Between Burntisland and Kinghorn

I am soon nearing Kinghorn ahead, with just a short distance to go along the sand.

Approaching Kinghorn

The town looks very pretty as I approach.

Kinghorn

I pass a large caravan site, with the caravans at all different heights on this hilly part of the coast.

Kinghorn

There is a new housing development at the harbour at Kinghorn, which is nicer than I expect and there is an easy path around the headland and along the road to come round to the main harbour of Kinghorn (oddly the coast path misses all of this, sticking to the main road).

Kinghorn

Kinghorn

Kinghorn

Soon I have a lovely view down to the pretty village based around the harbour of Kinghorn ahead.

Kinghorn

This is beautiful, and un-expected delight with the pretty houses around the sandy beach, with hills behind. I take the path down through the gardens beside the cliff to the beach and then the little promenade beyond it.

Kinghorn

Kinghorn

At the church, the coast path takes me left under the railway line (which crosses high above on a viaduct).

The railway line at Kinghorn

Just after, the coast path signs me into a small park and back under the railway line (I wonder if that diversion was really necessary), squashed in beside a caravan park.

Things soon improve and the path widens out to follow the cliff tops along the rocky coast, offering fine views.

Near Kinghorn

The Fife Coast Path near Kinghorn

This continues above the rocky shoreline and is very varied.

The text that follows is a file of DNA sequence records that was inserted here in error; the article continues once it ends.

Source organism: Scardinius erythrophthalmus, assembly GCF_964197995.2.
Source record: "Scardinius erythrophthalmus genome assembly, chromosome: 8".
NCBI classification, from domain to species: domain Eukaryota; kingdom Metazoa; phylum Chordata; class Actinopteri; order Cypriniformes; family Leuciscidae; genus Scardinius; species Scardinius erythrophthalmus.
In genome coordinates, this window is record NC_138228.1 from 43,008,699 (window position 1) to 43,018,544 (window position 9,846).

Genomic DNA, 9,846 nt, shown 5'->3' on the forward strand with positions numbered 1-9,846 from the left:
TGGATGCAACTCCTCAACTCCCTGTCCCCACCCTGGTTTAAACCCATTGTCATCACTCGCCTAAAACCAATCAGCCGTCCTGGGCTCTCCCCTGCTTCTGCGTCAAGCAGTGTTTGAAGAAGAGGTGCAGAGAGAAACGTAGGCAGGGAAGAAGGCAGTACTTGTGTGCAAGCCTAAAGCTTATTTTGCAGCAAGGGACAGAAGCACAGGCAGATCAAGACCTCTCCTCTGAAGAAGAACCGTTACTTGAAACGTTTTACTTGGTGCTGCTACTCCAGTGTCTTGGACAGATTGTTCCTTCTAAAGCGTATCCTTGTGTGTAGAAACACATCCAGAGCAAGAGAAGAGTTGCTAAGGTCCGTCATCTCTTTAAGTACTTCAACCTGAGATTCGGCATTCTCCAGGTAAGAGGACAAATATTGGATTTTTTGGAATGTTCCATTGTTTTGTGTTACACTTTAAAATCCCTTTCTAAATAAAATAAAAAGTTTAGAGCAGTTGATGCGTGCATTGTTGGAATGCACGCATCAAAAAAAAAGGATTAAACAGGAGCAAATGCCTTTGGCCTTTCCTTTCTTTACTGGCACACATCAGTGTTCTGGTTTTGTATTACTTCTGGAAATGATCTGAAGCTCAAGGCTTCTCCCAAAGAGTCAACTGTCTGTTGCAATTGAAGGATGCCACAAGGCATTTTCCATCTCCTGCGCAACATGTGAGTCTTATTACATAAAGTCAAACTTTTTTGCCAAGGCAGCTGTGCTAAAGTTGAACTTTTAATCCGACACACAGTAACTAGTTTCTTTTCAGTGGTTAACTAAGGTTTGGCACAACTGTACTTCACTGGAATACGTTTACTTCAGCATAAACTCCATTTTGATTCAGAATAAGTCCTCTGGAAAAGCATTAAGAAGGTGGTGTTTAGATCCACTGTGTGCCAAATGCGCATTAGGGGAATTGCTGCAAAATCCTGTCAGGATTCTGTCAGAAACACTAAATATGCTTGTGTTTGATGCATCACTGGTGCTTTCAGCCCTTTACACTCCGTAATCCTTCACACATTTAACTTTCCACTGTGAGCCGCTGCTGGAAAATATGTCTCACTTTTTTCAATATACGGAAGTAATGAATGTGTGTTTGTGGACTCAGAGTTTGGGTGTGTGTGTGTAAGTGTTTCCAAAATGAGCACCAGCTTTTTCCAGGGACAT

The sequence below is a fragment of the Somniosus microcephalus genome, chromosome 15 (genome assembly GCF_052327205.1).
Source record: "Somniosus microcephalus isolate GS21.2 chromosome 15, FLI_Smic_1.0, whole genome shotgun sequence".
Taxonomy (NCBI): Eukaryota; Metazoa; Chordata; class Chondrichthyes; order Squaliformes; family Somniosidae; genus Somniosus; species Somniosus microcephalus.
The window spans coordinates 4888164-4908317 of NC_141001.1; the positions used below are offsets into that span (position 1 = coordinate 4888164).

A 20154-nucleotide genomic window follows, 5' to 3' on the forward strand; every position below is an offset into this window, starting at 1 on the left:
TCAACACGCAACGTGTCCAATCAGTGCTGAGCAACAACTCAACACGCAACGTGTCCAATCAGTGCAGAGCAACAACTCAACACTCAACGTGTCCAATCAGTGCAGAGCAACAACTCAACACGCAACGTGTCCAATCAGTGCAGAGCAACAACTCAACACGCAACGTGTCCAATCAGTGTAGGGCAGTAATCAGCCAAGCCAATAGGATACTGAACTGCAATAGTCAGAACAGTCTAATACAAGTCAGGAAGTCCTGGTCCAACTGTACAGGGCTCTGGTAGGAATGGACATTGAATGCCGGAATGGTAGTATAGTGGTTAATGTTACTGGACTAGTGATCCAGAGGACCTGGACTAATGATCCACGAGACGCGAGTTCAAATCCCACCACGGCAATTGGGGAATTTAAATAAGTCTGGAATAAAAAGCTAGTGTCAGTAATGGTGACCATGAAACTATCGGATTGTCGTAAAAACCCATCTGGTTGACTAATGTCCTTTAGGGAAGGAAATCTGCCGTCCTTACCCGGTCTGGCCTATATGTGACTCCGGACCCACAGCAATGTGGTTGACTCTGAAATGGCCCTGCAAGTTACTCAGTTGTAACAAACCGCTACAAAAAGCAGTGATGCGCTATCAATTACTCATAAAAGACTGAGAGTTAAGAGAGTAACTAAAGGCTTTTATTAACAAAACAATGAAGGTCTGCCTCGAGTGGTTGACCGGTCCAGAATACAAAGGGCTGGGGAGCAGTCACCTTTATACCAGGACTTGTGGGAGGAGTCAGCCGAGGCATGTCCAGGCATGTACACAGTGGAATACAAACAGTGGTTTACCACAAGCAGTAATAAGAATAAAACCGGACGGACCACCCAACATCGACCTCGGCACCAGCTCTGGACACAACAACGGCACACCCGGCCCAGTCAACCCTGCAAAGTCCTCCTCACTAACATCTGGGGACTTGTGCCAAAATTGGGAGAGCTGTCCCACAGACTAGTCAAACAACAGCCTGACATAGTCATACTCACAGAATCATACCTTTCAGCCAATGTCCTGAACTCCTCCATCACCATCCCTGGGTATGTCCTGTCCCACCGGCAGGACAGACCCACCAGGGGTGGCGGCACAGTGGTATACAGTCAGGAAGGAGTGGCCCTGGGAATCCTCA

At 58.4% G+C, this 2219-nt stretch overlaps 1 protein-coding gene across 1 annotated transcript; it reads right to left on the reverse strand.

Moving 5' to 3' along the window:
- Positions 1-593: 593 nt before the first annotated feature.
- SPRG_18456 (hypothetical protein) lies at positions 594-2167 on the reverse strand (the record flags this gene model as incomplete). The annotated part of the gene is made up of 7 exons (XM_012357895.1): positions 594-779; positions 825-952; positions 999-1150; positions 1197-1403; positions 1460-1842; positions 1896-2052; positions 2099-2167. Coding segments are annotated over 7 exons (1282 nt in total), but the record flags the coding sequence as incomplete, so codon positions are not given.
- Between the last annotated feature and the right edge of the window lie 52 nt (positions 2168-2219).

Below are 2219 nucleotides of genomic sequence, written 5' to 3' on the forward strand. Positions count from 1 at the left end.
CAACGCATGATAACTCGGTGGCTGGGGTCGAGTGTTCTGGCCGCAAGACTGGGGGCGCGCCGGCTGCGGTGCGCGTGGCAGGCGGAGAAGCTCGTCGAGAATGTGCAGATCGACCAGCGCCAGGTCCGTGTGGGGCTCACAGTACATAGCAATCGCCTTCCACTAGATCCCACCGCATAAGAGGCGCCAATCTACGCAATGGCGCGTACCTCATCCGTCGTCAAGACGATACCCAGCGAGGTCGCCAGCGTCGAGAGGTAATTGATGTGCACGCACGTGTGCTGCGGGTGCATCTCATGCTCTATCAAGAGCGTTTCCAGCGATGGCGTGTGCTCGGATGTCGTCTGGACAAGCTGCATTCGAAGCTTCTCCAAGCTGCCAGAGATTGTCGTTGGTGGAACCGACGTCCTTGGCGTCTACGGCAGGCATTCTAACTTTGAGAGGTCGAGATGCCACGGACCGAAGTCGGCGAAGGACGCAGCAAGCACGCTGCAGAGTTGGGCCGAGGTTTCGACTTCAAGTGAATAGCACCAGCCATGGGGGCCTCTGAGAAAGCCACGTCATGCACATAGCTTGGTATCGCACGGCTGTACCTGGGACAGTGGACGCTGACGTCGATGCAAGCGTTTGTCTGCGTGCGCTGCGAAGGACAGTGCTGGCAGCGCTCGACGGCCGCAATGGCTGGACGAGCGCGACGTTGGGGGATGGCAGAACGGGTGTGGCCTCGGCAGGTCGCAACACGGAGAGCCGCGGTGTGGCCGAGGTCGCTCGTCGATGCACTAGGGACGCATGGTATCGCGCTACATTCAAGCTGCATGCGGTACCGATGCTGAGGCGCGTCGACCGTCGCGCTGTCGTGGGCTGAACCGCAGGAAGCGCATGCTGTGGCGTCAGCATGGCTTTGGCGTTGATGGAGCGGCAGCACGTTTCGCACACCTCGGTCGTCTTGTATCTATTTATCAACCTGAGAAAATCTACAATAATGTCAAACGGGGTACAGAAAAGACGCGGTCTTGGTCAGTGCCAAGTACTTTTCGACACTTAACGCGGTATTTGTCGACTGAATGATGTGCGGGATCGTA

Near Kinghorn

There are good views back to Kinghorn, too.

Near Kinghorn

The path undulates, sometimes running near the shore and sometimes higher up the cliffs near the railway line.

Between Kinghorn and Kirkcaldy

This lovely part of the coast path continues to the ruined Seafield Tower which is the first building I reach on the edge of the large town of Kirkcaldy.

Approaching Kirkcaldy

I stop here and have a quick look around, however there isn’t much to see and the tower is in ruins. Indeed judging by the pile of rubble below it, it looks as if some of it has recently collapsed.

Seafield Tower

The beach behind the tower is almost entirely covered with sea weed!

Between Kinghorn and Kirkcaldy

Beyond the tower, I can see Kirkcaldy ahead, which doesn’t look too pretty, with tower blocks in the distance and the remains of some sort of harbour wall visible on the beach.

Kirkcaldy

Soon there are houses on the left, but there is still a good bit of greenery between them and the coast.

Kirkcaldy

Kirkcaldy

Across the Forth there seem to be a few showers over Edinburgh, but thankfully they don’t seem to be coming to this side of the estuary.

Soon I’m diverted left away from the coast and onto the A921. Soon there is a promenade, but repair works mean much of it is closed and I have to walk on the pavement beside the main road (now a dual carriageway) instead, which isn’t so good. I pass the back of a dis-used swimming pool and then the shopping centre and conclude I must be near the town centre. I head into the town to get a replacement bag for mine that is falling to bits. I found a branch of Argos and got one from there and so move the contents of my rucksack (thankfully just the days supplies today) into the new bag and deposit the old broken one in the bin. The town does not look very good from the coast, so the town centre turns out to be a pleasant surprise, an attractive mostly pedestrianised street with some nice old buildings along each side.

Kirkcaldy

Back to the coast, this part of the path is not great and I’m soon heading up hill away from the harbour, still on the main road. Opposite some flats I see a car park and park to the right and this takes me down to Ravens Craig. This is beautiful, a rocky beach backed by a large grassy area with the ruins of a castle, and it feels surprisingly rural.